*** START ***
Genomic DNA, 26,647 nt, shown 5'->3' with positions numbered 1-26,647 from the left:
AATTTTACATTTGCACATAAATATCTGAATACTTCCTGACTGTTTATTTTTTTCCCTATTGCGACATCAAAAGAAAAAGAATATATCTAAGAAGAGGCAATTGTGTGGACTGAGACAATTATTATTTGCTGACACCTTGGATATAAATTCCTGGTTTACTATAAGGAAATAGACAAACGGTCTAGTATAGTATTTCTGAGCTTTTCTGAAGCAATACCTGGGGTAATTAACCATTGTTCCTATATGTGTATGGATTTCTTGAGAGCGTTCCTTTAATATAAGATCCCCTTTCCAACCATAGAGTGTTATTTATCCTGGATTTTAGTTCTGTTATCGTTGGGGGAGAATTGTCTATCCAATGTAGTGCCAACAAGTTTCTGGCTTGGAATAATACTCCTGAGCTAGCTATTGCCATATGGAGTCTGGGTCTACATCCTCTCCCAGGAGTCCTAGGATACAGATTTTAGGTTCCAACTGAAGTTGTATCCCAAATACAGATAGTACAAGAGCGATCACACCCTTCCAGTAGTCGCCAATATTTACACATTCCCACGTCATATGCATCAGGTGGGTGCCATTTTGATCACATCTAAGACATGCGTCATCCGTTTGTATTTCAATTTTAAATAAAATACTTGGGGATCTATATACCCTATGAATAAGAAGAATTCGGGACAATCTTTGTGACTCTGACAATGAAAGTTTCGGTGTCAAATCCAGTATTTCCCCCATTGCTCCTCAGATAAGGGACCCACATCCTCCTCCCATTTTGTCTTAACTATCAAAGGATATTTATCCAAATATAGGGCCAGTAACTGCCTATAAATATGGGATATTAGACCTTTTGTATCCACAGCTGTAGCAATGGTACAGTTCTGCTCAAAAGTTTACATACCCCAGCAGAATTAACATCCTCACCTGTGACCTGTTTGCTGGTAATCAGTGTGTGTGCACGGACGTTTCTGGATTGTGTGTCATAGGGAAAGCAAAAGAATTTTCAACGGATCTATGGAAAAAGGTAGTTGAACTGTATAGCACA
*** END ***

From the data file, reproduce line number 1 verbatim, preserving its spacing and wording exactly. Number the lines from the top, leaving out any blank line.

Genomic DNA, 26,647 nt, shown 5'->3' with positions numbered 1-26,647 from the left: